It is the dramaturgy, people, and it pokes up it's head in moments of brilliance all across the show. For example Mrs Green (Joseph Naim), the rotting vegetable seller, is a hoot and a fun reference to the age of pantomime. The Oompa Loompas are also resolved in a very clever and satisfying way and one of the great decisions for this musical is to leave out many of their songs. They are there when they are needed and they are gone when they add nothing to the story.

Traditionally one of the main morals of this tale has been said to be 'bad things happen to children who don't behave' but in this musical this is not true because at the very end Charlie does not heed his warning and yet he wins the kingdom. I think it is the song 'It Has To Be Believed To Be Seen' which tells us the truth of this show and is the idea which resonates across our post-truth world. So much of the sparkle and spangle being sold to us by our leaders - social, political, theological, geographic, economic... - requires faith in the message or the mouth because there is not a whole lot of evidence to back up their statements of 'fact'.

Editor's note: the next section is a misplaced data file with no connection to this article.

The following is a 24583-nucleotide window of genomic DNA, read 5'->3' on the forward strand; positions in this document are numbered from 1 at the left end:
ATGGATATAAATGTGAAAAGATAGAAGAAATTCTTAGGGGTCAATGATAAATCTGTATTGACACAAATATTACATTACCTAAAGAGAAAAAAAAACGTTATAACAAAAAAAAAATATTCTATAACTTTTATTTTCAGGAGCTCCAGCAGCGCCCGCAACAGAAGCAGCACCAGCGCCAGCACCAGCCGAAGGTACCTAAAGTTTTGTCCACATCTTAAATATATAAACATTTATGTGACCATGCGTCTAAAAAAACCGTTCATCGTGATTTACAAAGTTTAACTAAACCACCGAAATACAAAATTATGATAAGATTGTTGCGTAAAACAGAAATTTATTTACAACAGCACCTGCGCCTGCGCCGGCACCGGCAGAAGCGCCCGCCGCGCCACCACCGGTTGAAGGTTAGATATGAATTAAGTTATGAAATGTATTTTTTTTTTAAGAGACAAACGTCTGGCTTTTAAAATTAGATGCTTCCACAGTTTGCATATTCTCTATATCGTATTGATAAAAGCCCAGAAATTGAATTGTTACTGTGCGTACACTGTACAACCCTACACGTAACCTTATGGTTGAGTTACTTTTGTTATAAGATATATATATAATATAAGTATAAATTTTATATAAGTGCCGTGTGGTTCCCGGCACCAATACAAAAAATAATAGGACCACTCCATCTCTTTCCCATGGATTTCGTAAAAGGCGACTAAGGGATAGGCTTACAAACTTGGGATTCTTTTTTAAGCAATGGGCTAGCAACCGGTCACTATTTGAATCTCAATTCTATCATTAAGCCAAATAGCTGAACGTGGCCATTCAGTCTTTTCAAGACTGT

Charlie and the Chocolate Factory is the whole package. The production values are fantastic but more to the point they do what they do perfectly and it all points to the story not at itself. The performances are all consistently brilliant. The dancing and choreography is clean and precise although this is not really a dancing musical. The singing is perfection.

Part of the brilliance is when it works best is when all of this is left behind! One of the scenes which had me laughing the most was the journey through the wind tunnel. The whole journey is done with mime. Not a single prop or set piece is in place but we know exactly what is happening to everyone at every moment and it is bellyachingly funny.

Okay, I will complain about one thing. I think the glass elevator should rise faster. The end of the show, musically speaking, really slows down into a kind of lullaby tempo. It is beautiful but I was tired and suddenly, at the end, all I wanted to do was go to sleep. This will be great for the parents because their kids will be ready for bed!

On the night I went Lenny Thomas was playing Charlie and he was terrific. I also saw Elijah Slavinskis at the media call and he was equally as brilliant. I suspect no matter which night you attend you will love whoever of the 5 boys playing Charlie you get.

5 Stars